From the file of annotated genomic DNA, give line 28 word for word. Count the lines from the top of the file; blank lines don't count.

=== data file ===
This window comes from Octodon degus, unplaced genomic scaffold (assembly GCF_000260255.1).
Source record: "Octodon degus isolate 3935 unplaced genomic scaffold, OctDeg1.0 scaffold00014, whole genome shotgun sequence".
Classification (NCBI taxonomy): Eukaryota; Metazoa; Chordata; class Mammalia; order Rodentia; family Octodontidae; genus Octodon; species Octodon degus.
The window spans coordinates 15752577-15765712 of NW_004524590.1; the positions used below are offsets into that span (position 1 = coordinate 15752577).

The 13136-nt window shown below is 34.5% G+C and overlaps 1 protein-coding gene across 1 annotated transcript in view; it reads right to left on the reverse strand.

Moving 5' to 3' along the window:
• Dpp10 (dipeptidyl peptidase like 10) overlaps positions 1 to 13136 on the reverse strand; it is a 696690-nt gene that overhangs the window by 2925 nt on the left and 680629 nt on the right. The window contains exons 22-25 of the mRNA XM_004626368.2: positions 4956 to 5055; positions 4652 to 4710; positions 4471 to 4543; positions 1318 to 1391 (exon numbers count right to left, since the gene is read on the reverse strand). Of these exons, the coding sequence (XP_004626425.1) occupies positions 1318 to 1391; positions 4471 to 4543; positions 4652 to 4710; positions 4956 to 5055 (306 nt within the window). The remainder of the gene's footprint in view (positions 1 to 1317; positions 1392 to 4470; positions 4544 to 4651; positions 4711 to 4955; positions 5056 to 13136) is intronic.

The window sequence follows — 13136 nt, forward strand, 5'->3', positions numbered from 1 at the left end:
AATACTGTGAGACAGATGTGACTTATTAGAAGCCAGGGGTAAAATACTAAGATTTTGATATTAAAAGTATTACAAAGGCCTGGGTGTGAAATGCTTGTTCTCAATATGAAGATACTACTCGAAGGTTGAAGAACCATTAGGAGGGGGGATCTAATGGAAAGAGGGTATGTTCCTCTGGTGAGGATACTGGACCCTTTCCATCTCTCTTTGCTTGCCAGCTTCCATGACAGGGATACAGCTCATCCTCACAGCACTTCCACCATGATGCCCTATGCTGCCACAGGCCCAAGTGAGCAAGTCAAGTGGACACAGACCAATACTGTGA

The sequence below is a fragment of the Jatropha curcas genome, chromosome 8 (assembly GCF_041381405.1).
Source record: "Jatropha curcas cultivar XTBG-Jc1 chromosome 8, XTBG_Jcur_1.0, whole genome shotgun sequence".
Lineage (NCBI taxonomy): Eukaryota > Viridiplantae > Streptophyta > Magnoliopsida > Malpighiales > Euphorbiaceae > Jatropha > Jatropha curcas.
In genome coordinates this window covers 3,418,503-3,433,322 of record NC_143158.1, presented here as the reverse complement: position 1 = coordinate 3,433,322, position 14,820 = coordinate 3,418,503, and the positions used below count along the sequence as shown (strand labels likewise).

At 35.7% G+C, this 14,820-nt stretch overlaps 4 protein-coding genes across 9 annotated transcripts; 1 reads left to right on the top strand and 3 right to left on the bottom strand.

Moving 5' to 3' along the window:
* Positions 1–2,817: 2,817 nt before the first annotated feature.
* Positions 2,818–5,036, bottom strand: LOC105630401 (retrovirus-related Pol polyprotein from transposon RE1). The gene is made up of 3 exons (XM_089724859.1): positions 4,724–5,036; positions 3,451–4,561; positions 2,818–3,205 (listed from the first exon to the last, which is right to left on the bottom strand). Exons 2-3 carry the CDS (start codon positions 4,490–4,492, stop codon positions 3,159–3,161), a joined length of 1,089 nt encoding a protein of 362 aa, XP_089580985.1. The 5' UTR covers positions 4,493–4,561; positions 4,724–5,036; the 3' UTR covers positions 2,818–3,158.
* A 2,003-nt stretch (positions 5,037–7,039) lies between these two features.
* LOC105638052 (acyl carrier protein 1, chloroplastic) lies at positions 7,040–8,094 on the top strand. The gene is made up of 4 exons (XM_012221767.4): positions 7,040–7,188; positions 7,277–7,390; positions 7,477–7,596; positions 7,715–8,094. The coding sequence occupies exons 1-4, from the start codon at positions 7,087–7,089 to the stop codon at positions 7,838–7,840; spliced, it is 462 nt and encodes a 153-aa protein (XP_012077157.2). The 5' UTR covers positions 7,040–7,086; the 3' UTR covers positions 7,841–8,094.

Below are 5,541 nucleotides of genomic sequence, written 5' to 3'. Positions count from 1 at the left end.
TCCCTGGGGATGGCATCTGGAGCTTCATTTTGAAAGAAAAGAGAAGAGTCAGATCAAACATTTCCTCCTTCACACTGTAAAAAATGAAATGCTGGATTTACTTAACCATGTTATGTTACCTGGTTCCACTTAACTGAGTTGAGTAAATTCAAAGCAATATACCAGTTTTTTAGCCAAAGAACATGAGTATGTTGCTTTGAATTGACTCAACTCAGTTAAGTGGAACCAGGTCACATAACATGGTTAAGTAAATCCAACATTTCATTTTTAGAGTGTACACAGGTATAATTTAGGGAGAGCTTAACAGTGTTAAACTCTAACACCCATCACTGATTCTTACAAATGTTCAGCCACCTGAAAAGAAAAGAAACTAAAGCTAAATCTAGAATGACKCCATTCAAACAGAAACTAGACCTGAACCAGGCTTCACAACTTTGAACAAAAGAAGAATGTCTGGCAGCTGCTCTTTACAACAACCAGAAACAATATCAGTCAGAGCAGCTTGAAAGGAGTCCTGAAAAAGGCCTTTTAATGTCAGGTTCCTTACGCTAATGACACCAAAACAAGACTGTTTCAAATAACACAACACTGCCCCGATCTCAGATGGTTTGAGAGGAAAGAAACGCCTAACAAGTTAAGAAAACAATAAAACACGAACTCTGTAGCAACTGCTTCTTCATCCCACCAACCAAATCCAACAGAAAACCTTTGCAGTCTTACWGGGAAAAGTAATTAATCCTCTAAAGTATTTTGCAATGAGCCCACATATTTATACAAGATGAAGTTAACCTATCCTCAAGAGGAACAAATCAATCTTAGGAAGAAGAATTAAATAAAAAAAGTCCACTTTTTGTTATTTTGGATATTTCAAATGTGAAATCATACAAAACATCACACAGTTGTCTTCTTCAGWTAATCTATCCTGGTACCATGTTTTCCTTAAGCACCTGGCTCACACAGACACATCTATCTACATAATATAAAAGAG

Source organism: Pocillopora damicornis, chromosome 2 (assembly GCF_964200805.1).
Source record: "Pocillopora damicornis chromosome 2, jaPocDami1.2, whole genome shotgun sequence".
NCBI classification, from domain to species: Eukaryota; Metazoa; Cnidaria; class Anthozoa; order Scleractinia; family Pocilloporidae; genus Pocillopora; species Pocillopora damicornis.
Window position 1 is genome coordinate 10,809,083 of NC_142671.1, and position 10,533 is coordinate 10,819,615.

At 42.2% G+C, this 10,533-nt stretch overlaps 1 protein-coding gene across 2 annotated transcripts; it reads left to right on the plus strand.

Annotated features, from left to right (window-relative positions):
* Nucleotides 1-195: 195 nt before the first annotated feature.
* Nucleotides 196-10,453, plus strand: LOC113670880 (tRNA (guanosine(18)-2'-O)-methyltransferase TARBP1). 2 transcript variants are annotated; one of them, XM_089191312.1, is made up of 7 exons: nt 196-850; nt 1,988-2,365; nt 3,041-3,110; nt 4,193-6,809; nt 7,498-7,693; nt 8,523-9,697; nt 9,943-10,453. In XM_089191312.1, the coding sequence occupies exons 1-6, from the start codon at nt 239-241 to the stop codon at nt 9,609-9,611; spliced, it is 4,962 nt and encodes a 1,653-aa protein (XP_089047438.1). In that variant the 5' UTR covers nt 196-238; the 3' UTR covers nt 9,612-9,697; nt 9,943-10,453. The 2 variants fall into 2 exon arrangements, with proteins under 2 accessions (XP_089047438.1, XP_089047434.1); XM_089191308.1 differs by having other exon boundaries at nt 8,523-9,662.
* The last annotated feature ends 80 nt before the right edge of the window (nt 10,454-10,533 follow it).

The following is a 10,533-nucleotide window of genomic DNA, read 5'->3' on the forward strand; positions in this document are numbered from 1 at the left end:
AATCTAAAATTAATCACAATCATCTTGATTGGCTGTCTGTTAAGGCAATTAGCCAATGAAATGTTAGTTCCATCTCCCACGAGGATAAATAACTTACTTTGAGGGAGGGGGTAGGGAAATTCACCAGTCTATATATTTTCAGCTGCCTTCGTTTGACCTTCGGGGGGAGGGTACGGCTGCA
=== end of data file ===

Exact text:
* Nucleotides 1-195: 195 nt before the first annotated feature.